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Sega World Sydney
SegaWorld16
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Location Darling Harbour, Sydney, Australia
Est March 1997 - November 2000

Sega World Sydney was one of several Sega World Amusement Parks designed and themed by gaming company SEGA. The indoor amusement park operated for almost four years before being forced to close due to lack of visitors.

The park boasted a large amount of interactivity in its rides; of which there were 12, with 180 arcade games to play. Many of the themes were based on various SEGA franchises, primarily Sonic the Hedgehog. The park was also host to underage dance parties called Crush, usually held during school holidays.

The park was Sydney's first indoor family theme park, with attractions, entertainment and rides never seen before in Australia. Sega World's elaborate location themes were based on three time planes: the Past, the Present and the Future, all accessed via the "Time Tunnel". Major rides include a rollercoaster, a haunted house, a 360 degree cinema, and adventure playground, live performances and family games.

HistoryEdit

SegaWorldBuilding

Sega World main complex

Opening in March 1997, the center was located 5 minutes walk from Sydney's Town Hall Station in the Sydney Darling Harbour; next to the Chinese Garden of Friendship and Tumbalong Park. The park was the result of an A$80 million investment by SEGA, the Jacfun consortium, and the Darling Harbour Authority, and was described as "Australia's Interactive Disneyland" by the media.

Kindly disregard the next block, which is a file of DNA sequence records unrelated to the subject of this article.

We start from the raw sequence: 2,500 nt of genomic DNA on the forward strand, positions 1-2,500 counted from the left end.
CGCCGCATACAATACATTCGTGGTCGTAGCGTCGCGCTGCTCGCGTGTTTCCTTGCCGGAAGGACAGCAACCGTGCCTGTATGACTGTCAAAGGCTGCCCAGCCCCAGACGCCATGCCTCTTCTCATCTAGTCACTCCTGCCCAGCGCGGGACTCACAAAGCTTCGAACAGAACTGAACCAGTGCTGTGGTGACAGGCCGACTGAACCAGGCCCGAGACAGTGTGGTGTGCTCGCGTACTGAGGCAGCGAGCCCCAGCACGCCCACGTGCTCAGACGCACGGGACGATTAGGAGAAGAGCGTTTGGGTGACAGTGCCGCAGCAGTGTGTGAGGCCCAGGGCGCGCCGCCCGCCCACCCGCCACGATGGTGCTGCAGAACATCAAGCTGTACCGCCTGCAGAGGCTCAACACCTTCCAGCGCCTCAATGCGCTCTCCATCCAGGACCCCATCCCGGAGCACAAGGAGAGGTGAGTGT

Due to a below-required attendance and constant financial losses, the park was closed in November 2000. Hopes that the influx of tourists travelling to Sydney for the 2000 Summer Olympics would help the park meet its 800,000-visitor breakeven point went unrealised.
Following the closure of the park in 2000, in March 2001, the contents of the park were auctioned off. Only 300 people attended the auction, with most of the rides sold off for minimal prices. The two major rides of the park, Rail Chase and Ghost Hunters, were sold to foreign buyers, with one of the rides going for A$60,000 less than its intended sale price of A$200,000.

Following the closure of the park, the building was initially leased to the Jacfun consortium, which planned to install an entertainment complex in place of the amusement park. This lease was terminated in early 2003, due to the lack of action by the consortium. The building was then used by Shanghai Group Australia as a furniture exhibition warehouse before it was sold to Commonwealth Bank. They decided to build over the old Sega World complex and, during late October and early November 2008, the Sega World building was demolished to become a 10-story/70,000sqm office building for Commonwealth Bank estimating at around $600 million.

FeaturesEdit

The park's internal layout was divided into three areas, each with its own time theme (Past, Present, Future). The premise was that the visitor would enter through the exhibition doors and walk down the Time Tunnel, which would be the result of meddling from an alien mothership. From the end of the tunnel, visitors could chose whichever area to visit, with each area containing various rides and arcades.